DVD devotees should ascend to the top floor of the Inno department store on the pedestrianised Rue Neuve, for the Media Markt store.
This major European chain sells general electronic devices plus a fair selection of CDs but excels with its choice of DVDs at competitive prices. Art-house and world cinema titles which would be hard or impossible to find in the UK are well represented, though remember to check that foreign language films have English sub-titles!
There is also a branch of Media Markt in Antwerp on De Keyserlei close to the Central Station.
Forget Atomic Cafe, just a few metres down the road is the uber cool, but totally unpretentious cafe Agnes Curran.
It serves great java and sells art, antiques and homewares making it really classy and very quirky.
There's something really special about Agnes Curran. It is full of character and a real find; not only that but it is renowned for the Kiwi delicacy Lamingtons: a wedge of sponge soaked in dark chocolate, coated in coconut and served with raspberry jam and cream. The staff are lovely too. What's not to love?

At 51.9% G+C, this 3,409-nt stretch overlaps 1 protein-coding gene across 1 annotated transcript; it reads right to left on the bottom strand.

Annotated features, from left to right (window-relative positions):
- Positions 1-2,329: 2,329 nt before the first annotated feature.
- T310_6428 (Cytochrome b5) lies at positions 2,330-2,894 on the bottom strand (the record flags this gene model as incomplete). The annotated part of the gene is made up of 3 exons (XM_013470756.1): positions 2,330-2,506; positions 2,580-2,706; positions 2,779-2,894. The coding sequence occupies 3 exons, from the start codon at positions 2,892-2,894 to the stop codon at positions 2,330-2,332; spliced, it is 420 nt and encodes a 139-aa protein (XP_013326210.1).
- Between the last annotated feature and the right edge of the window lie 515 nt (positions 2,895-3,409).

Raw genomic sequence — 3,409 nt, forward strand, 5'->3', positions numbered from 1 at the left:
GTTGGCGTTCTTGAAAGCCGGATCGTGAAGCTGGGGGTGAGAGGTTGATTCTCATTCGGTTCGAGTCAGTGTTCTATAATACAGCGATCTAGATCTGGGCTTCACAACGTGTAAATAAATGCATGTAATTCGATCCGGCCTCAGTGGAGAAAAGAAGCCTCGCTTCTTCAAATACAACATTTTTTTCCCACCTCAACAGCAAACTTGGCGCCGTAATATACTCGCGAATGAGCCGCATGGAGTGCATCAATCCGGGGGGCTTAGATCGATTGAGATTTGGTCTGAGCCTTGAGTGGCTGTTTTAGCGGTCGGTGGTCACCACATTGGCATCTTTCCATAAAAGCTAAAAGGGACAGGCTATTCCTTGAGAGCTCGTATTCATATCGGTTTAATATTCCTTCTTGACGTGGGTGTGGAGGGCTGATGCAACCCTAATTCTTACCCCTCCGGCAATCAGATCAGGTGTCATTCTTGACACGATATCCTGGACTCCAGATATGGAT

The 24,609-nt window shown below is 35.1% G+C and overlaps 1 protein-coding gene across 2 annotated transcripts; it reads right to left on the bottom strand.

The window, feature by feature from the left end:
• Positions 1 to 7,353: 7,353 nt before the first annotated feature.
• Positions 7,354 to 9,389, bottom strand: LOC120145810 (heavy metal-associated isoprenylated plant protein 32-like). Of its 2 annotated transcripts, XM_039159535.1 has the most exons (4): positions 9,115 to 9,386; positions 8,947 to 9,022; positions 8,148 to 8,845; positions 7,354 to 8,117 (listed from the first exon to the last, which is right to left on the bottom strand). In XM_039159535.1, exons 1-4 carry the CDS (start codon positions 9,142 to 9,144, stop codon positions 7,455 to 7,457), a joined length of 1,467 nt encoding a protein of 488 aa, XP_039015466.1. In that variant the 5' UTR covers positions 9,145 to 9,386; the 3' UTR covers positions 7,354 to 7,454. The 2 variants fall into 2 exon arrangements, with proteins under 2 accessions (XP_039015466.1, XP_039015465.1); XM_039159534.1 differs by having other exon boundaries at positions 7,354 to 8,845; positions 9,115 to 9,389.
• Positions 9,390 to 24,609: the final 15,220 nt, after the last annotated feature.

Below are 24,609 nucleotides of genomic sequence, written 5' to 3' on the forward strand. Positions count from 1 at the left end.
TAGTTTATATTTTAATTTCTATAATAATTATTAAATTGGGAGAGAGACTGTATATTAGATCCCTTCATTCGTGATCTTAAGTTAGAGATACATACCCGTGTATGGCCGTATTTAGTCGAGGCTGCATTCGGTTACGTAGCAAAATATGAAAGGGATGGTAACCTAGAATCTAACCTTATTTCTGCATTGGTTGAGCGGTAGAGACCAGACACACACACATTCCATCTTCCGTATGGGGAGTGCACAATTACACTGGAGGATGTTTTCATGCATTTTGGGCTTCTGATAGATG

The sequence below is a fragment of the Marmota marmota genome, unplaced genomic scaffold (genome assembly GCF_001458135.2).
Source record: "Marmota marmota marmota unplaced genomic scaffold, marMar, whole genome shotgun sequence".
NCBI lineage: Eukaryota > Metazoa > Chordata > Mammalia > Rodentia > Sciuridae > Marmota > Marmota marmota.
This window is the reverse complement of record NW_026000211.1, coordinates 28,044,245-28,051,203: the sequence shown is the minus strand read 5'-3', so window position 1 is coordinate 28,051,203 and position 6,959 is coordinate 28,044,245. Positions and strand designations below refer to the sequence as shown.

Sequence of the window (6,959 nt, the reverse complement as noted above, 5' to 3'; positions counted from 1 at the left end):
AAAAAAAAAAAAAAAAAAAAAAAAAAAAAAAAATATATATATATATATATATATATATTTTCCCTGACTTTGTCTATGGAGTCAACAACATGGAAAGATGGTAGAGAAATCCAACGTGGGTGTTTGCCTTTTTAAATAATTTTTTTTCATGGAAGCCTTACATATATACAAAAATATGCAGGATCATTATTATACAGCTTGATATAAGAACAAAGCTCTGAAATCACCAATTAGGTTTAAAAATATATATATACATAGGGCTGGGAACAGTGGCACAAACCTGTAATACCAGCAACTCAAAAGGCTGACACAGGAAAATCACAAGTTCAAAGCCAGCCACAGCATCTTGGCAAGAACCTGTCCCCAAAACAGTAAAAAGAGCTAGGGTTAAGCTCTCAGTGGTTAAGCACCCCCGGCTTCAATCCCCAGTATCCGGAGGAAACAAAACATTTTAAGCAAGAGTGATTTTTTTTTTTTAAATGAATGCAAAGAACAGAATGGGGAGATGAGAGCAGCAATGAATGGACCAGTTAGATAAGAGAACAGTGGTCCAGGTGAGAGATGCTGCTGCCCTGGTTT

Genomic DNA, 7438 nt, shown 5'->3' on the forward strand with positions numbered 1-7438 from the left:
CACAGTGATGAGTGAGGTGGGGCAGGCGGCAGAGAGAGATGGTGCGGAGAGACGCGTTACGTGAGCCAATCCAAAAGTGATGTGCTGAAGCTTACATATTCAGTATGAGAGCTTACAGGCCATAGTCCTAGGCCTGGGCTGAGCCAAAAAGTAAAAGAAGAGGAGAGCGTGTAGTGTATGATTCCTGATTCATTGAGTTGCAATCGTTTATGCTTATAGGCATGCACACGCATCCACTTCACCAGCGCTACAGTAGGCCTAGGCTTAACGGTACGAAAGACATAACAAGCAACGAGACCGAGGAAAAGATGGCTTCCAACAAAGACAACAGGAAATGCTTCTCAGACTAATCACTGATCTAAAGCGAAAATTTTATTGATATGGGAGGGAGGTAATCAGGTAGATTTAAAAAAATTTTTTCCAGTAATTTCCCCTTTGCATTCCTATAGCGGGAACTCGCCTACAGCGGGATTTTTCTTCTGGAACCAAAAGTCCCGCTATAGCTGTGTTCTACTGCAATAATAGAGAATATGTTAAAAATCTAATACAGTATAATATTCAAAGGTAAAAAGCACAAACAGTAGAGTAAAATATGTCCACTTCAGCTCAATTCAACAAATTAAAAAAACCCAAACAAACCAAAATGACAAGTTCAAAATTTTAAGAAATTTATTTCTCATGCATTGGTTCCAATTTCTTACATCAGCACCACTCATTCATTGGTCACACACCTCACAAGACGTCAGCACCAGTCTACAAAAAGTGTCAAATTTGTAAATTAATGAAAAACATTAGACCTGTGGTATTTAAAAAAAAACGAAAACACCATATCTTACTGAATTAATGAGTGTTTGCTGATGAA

181 Ponsonby Road, Auckland. Tel: 464 9 3601551
Excellent place to spend time in Delhi. The place offers designer stores for Indian handicrafts, restaurants, cafes in the outer and middle lane, some of Delhi's oldest bookshops and Lodhi Gardens are right next door!
Simply one of the best video rental shops in the country. They literally have everything you can possibly think of. Brilliant.
The Custard Factory is a large former industrial complex housing creative businesses and a number of nice cafes and bars, including the Medicine Bar and Rooty Fruity.
There a few galleries, shops and showrooms that are also worth a visit.
You don't feel like you're in Brum when you visit this place, which for most people is a good thing.
If you want something cool to wear or to take back home this shop really stole my heart, they take iconic and retro images from around Beijing and take classics like the "I Climbed The Great Wall" t shirt and add a fun twist.
They also have retro mugs and posters. Worth popping in anyway, as it's on nan luo gu xiang which is a really fun place to walk around and see all the old hu tongs. There's a great Korean restaurant nearby too.
The place from where the Five Corners Quintet get their name and THE area in Helsinki to buy music. Vinyl and jazz included but you can get anything from Sibelius to Carl Craig.
Three great shops for any digger: Eronen, LifeSaver and Digelius.